“Best-in-Class” Studies Show Woody Biomass as Affordable, Dependable

October 9, 2009 – Greenville, SC – Work Showcases “Best-in-Class” Wood- to-Energy Systems as Affordable, Dependable Approaches for Schools, Hospitals and even Entire Communities

The U.S. Endowment for Forestry and Communities (the Endowment) today announced completion of 45 “best-in-class” case studies of community-scale wood-to-energy systems selected from projects across Canada, Europe and the U.S.

“While wood-to-energy systems have been around for decades, speculation that their popularity will fade as oil prices drop, appear to be fading,” said Endowment President Carlton Owen. As evidence he pointed to the fact that in the face of the worst economic recession since the Great Depression, oil prices have hovered around $70 per barrel – a very high historic level.

The Biomass Energy Resources Center (BERC) of Vermont, among the world’s leaders in information about wood-to-energy use, led development of the case studies. The works not only illustrate the development and experiences of biomass facilities in many different applications, they also provide evidence that local biomass feedstocks are “technically and financially viable fuel source,” according to the findings.

Project sponsors included forest industry and resource agencies — American Forest and Paper Association; Forest Products Association of Canada, as well as the respective federal natural resources agencies, (USDA Forest Service and Natural Resources Canada). The larger project will include a review of the state-of-the-science of wood-to-energy conversion and a North America-wide database of woody biomass users at the community- and industrial scales.

“BERC was especially pleased to conduct this work with support of the Endowment” said Christopher Recchia, BERC’s Executive Director. “We believe the case-studies provide valuable insight into the range and flexibility of modern community-scale wood energy applications around the world.”

Modern wood-to-energy systems are capable of burning a wide variety of bio-material. Among those addressed in the case studies are systems that use wood chips, pellets and cordwood. The use of the varying systems is determined by the need of the institution and the availability of local wood supply. School Superintendent Murray Dalgleish points out that wood is a “cheap, available” source of fuel for the Council, Idaho school district.

The case studies provide a deeper understanding of how woody biomass is being used in institutional settings. Biomass for heat is more common in Europe where whole towns and villages obtain their heat and hot water from district heating. District heating generates energy from a centralized biomass facility, then distributes the heat to users via underground pipes. Although incentives exist for transitioning from fossil fuel to wood in other countries, in Sweden “incentives aren’t needed. District heating pays off.”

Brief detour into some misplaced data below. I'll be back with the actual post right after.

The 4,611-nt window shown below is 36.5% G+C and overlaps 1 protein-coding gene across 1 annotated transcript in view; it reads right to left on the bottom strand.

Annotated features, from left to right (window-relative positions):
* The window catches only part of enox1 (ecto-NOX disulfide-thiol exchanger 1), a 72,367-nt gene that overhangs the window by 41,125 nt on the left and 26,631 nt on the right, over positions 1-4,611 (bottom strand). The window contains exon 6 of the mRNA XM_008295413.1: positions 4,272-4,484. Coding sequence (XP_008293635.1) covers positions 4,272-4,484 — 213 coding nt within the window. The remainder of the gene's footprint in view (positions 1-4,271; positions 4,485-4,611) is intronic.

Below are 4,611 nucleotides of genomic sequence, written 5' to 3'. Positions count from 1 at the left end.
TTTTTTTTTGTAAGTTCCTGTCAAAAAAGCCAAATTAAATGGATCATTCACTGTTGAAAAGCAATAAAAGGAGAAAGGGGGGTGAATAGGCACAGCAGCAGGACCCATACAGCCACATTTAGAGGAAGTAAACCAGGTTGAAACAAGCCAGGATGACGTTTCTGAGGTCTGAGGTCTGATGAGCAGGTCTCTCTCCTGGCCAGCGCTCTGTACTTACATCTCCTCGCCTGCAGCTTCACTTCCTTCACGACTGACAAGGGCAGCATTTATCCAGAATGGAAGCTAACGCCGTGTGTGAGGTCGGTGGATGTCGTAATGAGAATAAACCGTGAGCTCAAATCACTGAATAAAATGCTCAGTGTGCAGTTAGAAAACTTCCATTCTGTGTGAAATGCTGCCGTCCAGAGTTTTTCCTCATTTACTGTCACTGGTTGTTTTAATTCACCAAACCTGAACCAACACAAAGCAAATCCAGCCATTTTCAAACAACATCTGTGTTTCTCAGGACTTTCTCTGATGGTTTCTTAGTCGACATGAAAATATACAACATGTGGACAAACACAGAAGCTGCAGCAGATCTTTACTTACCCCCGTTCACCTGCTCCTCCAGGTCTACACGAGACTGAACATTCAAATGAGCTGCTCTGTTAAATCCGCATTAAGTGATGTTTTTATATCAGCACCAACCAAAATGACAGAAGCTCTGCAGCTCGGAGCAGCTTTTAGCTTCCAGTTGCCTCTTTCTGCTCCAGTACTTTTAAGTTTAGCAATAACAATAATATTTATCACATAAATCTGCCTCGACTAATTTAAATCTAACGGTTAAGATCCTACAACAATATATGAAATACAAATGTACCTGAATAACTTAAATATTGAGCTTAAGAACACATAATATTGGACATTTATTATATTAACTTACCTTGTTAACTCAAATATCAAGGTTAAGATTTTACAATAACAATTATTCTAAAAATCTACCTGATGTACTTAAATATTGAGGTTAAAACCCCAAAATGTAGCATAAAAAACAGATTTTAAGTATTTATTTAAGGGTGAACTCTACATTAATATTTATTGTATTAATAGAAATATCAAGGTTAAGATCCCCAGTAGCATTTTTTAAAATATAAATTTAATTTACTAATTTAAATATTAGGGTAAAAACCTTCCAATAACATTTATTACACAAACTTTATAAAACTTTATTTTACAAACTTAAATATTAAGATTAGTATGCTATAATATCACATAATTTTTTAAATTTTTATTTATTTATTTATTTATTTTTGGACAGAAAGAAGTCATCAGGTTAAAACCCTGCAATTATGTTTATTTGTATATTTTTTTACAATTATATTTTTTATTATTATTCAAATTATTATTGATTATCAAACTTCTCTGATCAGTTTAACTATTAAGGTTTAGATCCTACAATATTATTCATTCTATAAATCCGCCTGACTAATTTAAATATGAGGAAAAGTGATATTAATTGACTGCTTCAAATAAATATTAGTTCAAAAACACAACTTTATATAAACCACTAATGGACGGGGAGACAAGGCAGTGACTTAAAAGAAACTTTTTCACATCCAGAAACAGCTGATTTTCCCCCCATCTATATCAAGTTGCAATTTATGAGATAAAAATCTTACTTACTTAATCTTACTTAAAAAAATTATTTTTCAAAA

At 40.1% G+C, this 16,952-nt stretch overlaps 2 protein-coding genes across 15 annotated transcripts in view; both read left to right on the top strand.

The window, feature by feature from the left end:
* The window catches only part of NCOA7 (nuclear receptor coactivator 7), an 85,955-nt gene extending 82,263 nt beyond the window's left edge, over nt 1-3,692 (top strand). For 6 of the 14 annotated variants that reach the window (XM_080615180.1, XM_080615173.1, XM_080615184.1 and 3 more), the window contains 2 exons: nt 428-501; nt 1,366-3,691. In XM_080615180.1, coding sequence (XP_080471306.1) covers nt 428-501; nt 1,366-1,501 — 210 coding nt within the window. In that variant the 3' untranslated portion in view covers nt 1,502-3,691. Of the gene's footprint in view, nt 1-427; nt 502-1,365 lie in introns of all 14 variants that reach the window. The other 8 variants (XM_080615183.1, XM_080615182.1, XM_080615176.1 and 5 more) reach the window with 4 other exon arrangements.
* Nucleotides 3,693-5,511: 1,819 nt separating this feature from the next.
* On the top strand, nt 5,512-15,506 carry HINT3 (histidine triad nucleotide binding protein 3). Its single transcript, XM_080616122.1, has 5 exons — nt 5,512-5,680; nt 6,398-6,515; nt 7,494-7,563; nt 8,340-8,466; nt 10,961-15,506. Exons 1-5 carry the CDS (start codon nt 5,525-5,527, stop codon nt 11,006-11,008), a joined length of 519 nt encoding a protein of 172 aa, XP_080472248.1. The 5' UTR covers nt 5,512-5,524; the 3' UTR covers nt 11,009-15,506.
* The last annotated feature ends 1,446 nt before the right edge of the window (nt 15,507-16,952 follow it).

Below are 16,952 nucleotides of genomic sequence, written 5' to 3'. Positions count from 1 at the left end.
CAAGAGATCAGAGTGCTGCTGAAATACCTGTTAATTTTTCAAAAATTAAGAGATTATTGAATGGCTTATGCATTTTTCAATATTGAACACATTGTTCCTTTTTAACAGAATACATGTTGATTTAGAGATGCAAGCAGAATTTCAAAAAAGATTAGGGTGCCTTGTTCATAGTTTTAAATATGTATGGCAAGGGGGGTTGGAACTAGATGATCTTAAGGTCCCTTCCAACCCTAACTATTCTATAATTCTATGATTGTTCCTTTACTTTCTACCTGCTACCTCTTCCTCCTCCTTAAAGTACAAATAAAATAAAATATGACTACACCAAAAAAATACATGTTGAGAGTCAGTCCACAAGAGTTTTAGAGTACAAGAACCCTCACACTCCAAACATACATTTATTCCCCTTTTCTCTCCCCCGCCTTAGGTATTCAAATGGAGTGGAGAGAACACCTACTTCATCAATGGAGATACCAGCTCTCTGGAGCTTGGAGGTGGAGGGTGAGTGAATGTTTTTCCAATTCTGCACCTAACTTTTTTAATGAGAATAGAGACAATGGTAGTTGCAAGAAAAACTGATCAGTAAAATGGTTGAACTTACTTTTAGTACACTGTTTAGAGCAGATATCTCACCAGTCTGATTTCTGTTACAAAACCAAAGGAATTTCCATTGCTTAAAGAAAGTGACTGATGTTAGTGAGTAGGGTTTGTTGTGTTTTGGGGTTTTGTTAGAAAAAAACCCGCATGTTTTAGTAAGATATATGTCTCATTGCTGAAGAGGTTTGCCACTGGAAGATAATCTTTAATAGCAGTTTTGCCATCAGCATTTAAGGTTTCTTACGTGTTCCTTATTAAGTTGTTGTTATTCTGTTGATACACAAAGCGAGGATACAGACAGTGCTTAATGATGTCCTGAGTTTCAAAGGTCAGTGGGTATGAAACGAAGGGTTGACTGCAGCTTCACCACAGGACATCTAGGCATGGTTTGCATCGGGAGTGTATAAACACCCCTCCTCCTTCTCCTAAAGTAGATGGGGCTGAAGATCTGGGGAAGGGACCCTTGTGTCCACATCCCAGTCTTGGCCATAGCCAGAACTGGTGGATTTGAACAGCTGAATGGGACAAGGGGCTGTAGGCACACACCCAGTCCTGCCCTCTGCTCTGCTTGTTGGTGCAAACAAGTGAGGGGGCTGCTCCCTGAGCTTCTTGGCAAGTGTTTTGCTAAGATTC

Although the initial investment in biomass technology may seem expensive, the annual saving on heating bills, reduced carbon footprint, price stability, its role in forest sustainability and development of local jobs are a few of the reasons facilities continue to invest in the technology.

To view all 45 “best-in-class” case studies use the following link:



For more information U.S. Endowment:

Carlton Owen, 864-233-7646 carlton@runslikeclock.workFor more information BERC:

Chris Recchia, 802-223-7770 ext. 122 crecchia@biomasscenter.org

About the U.S. Endowment for Forestry and Communities (Endowment)

The Endowment is a not-for-profit public charity working collaboratively with partners in the public and private sectors to advance systemic, transformative and sustainable change for the health and vitality of the nation’s working forests and forest-reliant communities.www.usendowment.org

About Biomass Energy Resource Center (BERC)

BERC is a national non-profit organization located in Montpelier, Vermont whose mission is to achieve a healthier environment, strengthen local economies, and increase energy security across the U.S. through the development of sustainable biomass energy systems at the community level.www.biomasscenter.org.

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